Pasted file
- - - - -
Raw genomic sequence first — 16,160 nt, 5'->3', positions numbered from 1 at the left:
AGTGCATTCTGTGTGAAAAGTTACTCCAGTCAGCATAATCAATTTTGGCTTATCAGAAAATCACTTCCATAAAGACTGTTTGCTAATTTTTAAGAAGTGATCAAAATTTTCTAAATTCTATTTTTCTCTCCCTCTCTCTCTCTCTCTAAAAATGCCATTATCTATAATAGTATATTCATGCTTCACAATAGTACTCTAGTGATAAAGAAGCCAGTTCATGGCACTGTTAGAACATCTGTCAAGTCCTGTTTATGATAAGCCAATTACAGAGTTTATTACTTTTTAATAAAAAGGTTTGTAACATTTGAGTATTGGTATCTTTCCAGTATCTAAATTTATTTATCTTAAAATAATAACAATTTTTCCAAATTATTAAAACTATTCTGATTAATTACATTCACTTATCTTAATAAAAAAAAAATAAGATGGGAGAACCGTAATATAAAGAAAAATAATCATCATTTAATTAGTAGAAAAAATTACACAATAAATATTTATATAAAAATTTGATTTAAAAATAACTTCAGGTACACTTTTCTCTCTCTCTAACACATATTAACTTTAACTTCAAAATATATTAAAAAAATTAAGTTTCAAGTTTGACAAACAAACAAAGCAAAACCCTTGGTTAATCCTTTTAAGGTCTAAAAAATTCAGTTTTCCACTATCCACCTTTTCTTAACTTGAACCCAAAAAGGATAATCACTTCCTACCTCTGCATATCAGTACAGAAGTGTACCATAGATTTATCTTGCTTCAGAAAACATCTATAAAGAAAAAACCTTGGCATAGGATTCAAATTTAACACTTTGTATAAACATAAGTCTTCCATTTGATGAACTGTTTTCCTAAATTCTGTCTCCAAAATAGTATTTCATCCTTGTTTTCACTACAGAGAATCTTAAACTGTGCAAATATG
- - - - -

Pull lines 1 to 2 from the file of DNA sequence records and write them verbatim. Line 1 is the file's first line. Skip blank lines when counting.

Raw genomic sequence first — 16,160 nt, 5'->3', positions numbered from 1 at the left:
AGTGCATTCTGTGTGAAAAGTTACTCCAGTCAGCATAATCAATTTTGGCTTATCAGAAAATCACTTCCATAAAGACTGTTTGCTAATTTTTAAGAAGTGATCAAAATTTTCTAAATTCTATTTTTCTCTCCCTCTCTCTCTCTCTCTAAAAATGCCATTATCTATAATAGTATATTCATGCTTCACAATAGTACTCTAGTGATAAAGAAGCCAGTTCATGGCACTGTTAGAACATCTGTCAAGTCCTGTTTATGATAAGCCAATTACAGAGTTTATTACTTTTTAATAAAAAGGTTTGTAACATTTGAGTATTGGTATCTTTCCAGTATCTAAATTTATTTATCTTAAAATAATAACAATTTTTCCAAATTATTAAAACTATTCTGATTAATTACATTCACTTATCTTAATAAAAAAAAAATAAGATGGGAGAACCGTAATATAAAGAAAAATAATCATCATTTAATTAGTAGAAAAAATTACACAATAAATATTTATATAAAAATTTGATTTAAAAATAACTTCAGGTACACTTTTCTCTCTCTCTAACACATATTAACTTTAACTTCAAAATATATTAAAAAAATTAAGTTTCAAGTTTGACAAACAAACAAAGCAAAACCCTTGGTTAATCCTTTTAAGGTCTAAAAAATTCAGTTTTCCACTATCCACCTTTTCTTAACTTGAACCCAAAAAGGATAATCACTTCCTACCTCTGCATATCAGTACAGAAGTGTACCATAGATTTATCTTGCTTCAGAAAACATCTATAAAGAAAAAACCTTGGCATAGGATTCAAATTTAACACTTTGTATAAACATAAGTCTTCCATTTGATGAACTGTTTTCCTAAATTCTGTCTCCAAAATAGTATTTCATCCTTGTTTTCACTACAGAGAATCTTAAACTGTGCAAATATG